For example, one test for the railroad industry was conducted by the Transportation Technology Center Inc. at the Facility for Accelerated Service Testing in Pueblo, Colo., where it operates a test bed for railroad track. The methodology for this test included repeatedly running a train consisting of four locomotives and 80 rail cars weighing 315,000 lb over 48-in. corrugated HDPE pipe with 4 ft of cover between the top of the pipe and the bottom of the rail. In addition to the performance evaluation, the long-term impact of heavy, static loads on the pipe was assessed by parking the cars, with one set of wheels on the track directly over the same pipe for six weeks. Following this test and upon review of accumulated data, the approved use of HDPE pipe was added to the AREMA manual.
By submitting products and passing independent tests, manufacturers assure customers that their products meet the requirements of the standards, including the requirements on physical properties, joining and installation methods.
Initially, the only joining mechanisms for corrugated HDPE pipe were banding together couplers that secure two plain-end pipes to form a soil-tight connection. This type of coupler still is commonly used in agriculture applications, when making fitting connections in the field, and in other applications. Higher-integrity joints between pipe sections were developed during the 1980s with bell-bell coupling systems, typically used more for sanitary sewer than storm water drainage systems. Then the integral bell and spigot type coupling was perfected. This remains the most commonly used joining method for dual-wall corrugated HDPE pipe. The next generation of couplers has an extended inner sleeve that provides more engagement for the pipe sections. This can help in situations where watertight integrity is needed and where field verification tests are performed on the joints.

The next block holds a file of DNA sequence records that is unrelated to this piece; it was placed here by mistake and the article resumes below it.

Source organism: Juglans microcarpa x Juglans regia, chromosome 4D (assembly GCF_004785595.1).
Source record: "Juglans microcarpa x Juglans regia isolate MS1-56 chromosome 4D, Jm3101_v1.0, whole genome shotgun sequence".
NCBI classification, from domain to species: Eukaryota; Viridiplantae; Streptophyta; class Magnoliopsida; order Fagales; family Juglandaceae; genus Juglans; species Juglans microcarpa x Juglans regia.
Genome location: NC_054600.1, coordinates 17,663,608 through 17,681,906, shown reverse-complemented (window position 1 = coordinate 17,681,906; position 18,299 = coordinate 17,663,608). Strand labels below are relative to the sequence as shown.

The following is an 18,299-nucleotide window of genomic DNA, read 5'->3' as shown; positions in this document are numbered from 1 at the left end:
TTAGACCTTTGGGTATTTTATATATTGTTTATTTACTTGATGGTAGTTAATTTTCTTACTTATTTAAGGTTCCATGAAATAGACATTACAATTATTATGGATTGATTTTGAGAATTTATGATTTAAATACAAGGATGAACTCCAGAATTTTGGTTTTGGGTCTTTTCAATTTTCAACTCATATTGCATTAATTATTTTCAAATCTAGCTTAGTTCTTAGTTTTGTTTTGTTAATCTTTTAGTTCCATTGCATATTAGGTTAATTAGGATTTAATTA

While today, corrugated thermoplastic pipe is available in sizes up to a 60-in. diameter, there are projects currently underway by machinery manufacturers to make the pipe in 72 and 84-in. diameters.
One of the latest developments in the U.S. is the availability of polypropylene pipe in diameters up to 60 in. with a structural core that provides higher stiffness and beam strength. The engineered grade of polypropylene is resistant to chemicals—even sulfuric acid found in sanitary sewer lines.
The practicality of HDPE and polypropylene pipe systems has been recognized. These materials are now being used in greater volumes for sewer and drainage projects. Resin availability is increasing, pipe manufacturers are adding production capacity, and new developments in both raw materials and pipe system designs are illustrating that thermoplastic pipe applications are smart and reliable choices. The industry will continue engaging in advancements—just as the industry has done for more than a half a century. As a thoroughly vetted and progressive solution, thermoplastic pipe systems will deliver services and meet the world’s demands for generations to come.
In the late 1980s, large-diameter corrugated HDPE pipe began to replace metal and concrete in storm water culverts.